Quakers never cared much for music, but the city has nonetheless musically flourished into international fame. At the same time, quarrels and internal battles have also been world class.
To Cy Curtis, magazines were just vehicles for advertisers. In fact, his mags taught former farmers how to manage urban life, more or less accidentally creating a focus for American books, authors, politics and literature. The fall of his empire teaches the lesson that antitrust laws against vertical integration are probably unnecessary.
Culture and Traditions (2)
|The Curtis Center|
Tell your taxi driver that the Curtis Center is between 16th and 18th Streets on Locust, and not at 6th and Walnut. The big building next to Independence Hall is the former site of the Curtis Publishing Company, where all the money was made with the Saturday Evening Post. The Curtis Center is the the present home of the Curtis Institute of Music, founded in 1924 by Mary Louise Curtis Bok with the advice of Leonard Stokowski, and with the determination to make it the best school of music in the world. The big competition, then as now, was the Juilliard School in New York, which is considerably larger. The New York competitor has the advantage that it sits on top of the Metropolitan Opera House within Lincoln Center. The Curtis however has a trump card; no student pays tuition, and the school tries to provide assistance for other costs of the students. Because of Juilliard's location closer to many performing arts centers, it can draw on a larger pool of commuting students and faculty, and is probably considered the top choice by the talented pool of applicants. But Curtis is gaining; only two of the accepted applicants from last year's class of 48 students chose to go to another school.
|Colburn School of Music|
In this fiercely competitive game, the school which is coming from the rear most recently is the Colburn School of Music at UCLA. Not only does Colburn have Mr. Colburn's declaration in his will that he wanted to make it the "Curtis of the West", it is also heavily supported by Universal Studios, and has the additional advantage that Oriental students are flocking to the United States for musical training, and there are, of course, a lot of them. The previous director of Curtis is invited to China every year at the expense of the Chinese government, just to listen to what Chinese students sound like. It's sort of like inviting the college admission officer to your home to listen to your children describe their extra-curricular talents, but that's the way things are in the highly, highly competitive world of music. Running schools of music is no exception to that; don't forget music schools named for Peabody and George Eastman, and Boston's New England Conservatory of Music. Definitely a hobby for a person of means.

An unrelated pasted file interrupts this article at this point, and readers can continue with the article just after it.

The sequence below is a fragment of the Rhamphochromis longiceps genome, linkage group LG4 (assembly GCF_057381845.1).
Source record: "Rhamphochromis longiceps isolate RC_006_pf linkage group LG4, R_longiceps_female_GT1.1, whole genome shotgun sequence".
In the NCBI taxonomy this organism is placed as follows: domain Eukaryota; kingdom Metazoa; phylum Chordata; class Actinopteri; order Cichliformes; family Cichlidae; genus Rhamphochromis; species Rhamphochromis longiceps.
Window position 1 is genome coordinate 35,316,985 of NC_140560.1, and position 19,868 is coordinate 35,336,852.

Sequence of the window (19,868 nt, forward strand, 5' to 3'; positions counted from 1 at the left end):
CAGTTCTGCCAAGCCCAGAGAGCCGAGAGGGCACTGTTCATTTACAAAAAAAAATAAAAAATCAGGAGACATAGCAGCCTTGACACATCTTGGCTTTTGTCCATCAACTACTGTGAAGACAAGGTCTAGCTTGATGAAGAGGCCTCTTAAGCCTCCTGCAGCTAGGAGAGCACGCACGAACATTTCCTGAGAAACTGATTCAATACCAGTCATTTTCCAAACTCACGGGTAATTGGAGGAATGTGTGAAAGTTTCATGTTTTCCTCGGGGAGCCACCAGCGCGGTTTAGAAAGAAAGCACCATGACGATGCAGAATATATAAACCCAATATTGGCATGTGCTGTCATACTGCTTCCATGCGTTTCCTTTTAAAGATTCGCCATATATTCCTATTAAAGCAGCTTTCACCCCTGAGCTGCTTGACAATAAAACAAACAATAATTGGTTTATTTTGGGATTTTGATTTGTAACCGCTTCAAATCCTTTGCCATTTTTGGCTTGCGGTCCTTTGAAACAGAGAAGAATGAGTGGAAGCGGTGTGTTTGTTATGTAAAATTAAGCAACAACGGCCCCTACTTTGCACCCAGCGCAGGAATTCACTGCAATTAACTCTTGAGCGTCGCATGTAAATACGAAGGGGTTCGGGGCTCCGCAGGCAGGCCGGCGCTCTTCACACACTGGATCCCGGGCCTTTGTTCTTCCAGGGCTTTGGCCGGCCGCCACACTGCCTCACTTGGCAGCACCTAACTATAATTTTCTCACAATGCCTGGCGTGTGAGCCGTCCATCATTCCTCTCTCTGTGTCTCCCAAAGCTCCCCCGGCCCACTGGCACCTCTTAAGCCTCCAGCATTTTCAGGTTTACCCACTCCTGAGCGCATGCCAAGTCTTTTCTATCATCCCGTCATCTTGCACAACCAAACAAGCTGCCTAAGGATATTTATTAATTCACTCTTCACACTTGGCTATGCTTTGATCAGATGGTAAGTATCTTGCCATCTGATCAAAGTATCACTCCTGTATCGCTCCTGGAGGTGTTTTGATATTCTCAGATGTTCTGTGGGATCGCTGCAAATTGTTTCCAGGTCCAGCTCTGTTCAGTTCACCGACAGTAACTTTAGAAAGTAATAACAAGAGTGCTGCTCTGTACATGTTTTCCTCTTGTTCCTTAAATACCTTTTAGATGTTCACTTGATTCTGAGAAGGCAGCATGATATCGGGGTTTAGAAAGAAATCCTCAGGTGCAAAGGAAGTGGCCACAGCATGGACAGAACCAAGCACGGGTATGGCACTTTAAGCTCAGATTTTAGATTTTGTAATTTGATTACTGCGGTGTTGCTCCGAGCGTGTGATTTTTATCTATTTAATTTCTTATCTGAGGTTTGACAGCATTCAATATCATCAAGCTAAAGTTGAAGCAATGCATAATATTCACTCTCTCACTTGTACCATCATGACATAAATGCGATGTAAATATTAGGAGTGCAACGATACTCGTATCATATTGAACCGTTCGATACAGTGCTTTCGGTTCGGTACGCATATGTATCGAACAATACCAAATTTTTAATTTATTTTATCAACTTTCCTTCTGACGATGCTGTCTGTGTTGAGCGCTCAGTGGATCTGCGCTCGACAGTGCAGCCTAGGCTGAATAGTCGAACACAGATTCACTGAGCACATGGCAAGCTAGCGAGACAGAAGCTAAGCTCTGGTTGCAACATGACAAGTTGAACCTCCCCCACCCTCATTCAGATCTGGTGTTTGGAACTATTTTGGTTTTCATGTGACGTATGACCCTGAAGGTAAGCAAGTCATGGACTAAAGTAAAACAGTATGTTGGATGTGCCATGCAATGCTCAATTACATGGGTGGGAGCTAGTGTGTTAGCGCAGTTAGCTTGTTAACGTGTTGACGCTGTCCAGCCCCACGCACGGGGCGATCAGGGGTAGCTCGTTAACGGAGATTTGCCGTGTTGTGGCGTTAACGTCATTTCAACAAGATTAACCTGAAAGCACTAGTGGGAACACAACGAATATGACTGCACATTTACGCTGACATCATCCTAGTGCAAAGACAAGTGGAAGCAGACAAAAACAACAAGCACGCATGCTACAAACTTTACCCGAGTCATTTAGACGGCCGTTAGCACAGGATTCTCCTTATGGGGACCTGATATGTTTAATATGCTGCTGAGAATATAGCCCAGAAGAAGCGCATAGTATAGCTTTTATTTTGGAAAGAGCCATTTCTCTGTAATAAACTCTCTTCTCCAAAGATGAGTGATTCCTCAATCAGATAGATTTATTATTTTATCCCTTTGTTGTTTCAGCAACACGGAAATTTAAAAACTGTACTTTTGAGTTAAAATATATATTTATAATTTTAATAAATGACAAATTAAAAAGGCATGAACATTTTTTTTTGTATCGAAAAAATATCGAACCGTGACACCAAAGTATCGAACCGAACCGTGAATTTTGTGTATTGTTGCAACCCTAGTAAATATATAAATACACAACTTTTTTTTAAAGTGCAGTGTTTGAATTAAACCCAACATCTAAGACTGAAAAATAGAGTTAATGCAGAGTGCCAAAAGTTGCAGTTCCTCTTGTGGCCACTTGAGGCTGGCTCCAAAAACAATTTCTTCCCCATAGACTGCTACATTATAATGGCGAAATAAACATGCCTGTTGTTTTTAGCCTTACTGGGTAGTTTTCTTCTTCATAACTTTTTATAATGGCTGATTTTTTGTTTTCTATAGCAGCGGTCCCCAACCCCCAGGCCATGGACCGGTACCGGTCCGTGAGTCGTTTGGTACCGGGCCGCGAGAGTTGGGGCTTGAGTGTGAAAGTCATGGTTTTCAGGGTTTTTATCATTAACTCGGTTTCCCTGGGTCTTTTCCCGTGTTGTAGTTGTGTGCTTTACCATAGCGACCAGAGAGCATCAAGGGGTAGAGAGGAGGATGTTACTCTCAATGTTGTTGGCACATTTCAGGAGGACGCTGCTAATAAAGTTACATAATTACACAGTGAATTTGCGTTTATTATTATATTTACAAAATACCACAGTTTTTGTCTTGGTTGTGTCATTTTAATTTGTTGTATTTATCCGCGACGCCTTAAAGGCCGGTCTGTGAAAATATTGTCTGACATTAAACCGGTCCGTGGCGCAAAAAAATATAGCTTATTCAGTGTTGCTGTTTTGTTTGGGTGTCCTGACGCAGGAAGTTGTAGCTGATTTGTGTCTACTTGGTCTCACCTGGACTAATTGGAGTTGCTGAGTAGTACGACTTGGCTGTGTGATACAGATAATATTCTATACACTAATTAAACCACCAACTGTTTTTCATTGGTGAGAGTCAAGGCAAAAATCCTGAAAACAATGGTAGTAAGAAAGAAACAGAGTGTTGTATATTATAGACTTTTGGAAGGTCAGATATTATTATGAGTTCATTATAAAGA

Like Gerry Lendfest, the Chairman of the Curtis Board. On his own, he bought the old Locust Club property and the two neighboring houses, and gave it to the Curtis if they would pledge to raise $35 million to fit it out. That's been done, and there is now a big hole in the ground across Locust Street from the Wannamaker Chapel of St. Mark's Church. The plan is to constuct a five-story building on Locust Street in conformity to the wishes of the Planning Commission, but the building will rise to the level of a 9-story building on Latimer Street. Somewhere tucked in there will be an orchestra rehearsal center, a library and many instrumental practice halls. Plus a dining room for everybody in the school, and about 85 dormitory rooms for students. Mr. Lendfest is obviously a keen competitor in the music school game.
The school has 85 faculty members for 165 students, half of whom come from overseas, and are male/female 50%. An occasional student is seven years old, in the style of Mozart, and every single student knows that just about every other student is just about as talented as he/she is. The test of it all is the careers of the students, who quite naturally fill up many of the places in the Philadelphia Orchestra. Famous graduates are Leonard Bernstein, Samuel Barker, Juan Carlo Menotti, Ephraim Zimbalist, and many others. There's little doubt that the original idea was to bring Central European music to America, but two world wars and the relentless pressures of outstandingly talented students have broadened the horizons to a modern vision of the future of music. One particularly significant development is the laying of fiberoptic cable from Temple to the Kimmel Center, and a planned branching to the Curtis Center. That's the new and improved Internet II, which will make virtual conducting of virtual orchestras all over the world a possibility. Keep tuned.